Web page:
The Old Testament prophets, "who were pro-Israel, knew God would never bless Israel if it did not do justice, love mercy and walk humbly before God," Fuller Theological Seminary President Richard Mouw told The Washington Post, citing Micah 6:8. "And bombing little Palestinian kids in order to get at one leader ... and then claim it was a successful military operation -- that is not doing justice and that is not showing mercy."

Land said while he does not endorse all actions by Israel's government, "there seems to be in the letter an assumption of moral equivalence between Israel and the Palestinian Authority, and that is dangerous nonsense.

"Are the Israelis perfect and blameless? No. Are they guided by standards of justice and morality that seem to find no place in the councils of [Palestinian Authority leader] Yasser Arafat and his minions? Yes," Land said.

"I find it distressing that there is no allusion in this letter to the corrosive, vile, malignant and virulent anti-Semitism spewed forth into the hearts and minds of Arab young people and children by the Palestinian Authority's official news agencies. Such anti-Semitism breeds a new generation of suicide bombers," Land said.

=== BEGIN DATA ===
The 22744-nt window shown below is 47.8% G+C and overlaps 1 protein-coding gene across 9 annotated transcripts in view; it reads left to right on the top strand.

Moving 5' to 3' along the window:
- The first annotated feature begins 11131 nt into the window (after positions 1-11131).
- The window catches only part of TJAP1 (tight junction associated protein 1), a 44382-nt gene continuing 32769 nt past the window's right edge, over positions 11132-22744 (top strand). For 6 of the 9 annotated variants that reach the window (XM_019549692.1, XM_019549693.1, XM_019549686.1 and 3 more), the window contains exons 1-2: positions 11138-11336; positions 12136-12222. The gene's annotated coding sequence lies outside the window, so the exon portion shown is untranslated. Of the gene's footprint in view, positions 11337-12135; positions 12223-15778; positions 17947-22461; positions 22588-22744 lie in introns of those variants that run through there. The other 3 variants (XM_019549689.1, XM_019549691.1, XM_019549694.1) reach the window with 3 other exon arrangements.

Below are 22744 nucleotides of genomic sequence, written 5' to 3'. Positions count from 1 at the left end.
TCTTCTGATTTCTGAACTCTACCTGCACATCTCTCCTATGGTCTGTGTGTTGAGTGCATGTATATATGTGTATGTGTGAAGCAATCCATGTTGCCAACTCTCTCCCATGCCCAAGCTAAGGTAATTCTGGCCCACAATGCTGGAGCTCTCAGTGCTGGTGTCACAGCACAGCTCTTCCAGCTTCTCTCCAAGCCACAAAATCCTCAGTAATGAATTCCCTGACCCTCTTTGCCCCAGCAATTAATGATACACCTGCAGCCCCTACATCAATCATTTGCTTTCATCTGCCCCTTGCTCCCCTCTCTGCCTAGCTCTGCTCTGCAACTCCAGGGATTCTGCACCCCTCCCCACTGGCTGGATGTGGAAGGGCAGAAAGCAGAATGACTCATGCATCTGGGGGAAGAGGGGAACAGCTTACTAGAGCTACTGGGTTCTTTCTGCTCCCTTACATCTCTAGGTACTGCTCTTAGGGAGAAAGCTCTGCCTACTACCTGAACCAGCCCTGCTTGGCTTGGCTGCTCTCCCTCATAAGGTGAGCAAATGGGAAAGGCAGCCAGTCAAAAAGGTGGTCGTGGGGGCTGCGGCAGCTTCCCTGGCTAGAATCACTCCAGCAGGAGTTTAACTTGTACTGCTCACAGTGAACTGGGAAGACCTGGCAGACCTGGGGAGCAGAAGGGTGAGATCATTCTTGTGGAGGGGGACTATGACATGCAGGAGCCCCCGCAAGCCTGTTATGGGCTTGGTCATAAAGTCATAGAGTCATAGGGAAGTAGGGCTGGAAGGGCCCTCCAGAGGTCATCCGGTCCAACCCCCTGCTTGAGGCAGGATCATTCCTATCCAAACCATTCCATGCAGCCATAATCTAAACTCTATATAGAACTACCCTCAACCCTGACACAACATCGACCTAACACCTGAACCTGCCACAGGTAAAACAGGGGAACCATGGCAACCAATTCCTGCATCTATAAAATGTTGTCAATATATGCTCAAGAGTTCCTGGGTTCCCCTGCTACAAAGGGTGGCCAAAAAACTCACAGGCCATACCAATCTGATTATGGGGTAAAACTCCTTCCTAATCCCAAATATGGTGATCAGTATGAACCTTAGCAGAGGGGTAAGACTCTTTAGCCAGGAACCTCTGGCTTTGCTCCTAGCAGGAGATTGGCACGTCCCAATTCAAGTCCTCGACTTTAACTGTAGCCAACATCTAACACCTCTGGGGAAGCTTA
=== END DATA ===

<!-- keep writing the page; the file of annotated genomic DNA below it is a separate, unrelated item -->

Among those signing on to the July 26 letter in addition to Mouw were author Tony Campolo, evangelist Leighton Ford, Denver Seminary Chancellor Vernon Grounds, author Gordon MacDonald, Christianity Today editor David Neff, Prison Fellowship International President Ronald Nikkel, community activists John Perkins and Eugene Rivers, former U.S. Ambassador at Large for International Religious Freedom Robert Seiple and Evangelicals for Social Action President Ronald Sider.

Mouw told The Post the letter was saying to the White House, "Hey, there are some of us who are not quite in sync with the loudest voices [among evangelicals]. And if you're motivated by a desire to please the evangelical community, you've got to know that some of us are not pleased by the heavy-handed favoring of the Israeli side in all of this."

Another signer, Wheaton College professor Gary Burge, told The Post the group wanted Bush to know "Jerry Falwell and Pat Robertson, just to take two names, do not represent the evangelical voice of America. They represent a segment ... but not the majority."

Land said, "Anyone familiar with the real landscape of evangelical Christianity in America would conclude that the signers collectively represent a segment of evangelical opinion but not a majority. The bottom line is that Yasser Arafat and the Palestinian Authority refuse to recognize Israel's right to exist in the land, and the Bible says that God promised that land to the Jews in perpetuity."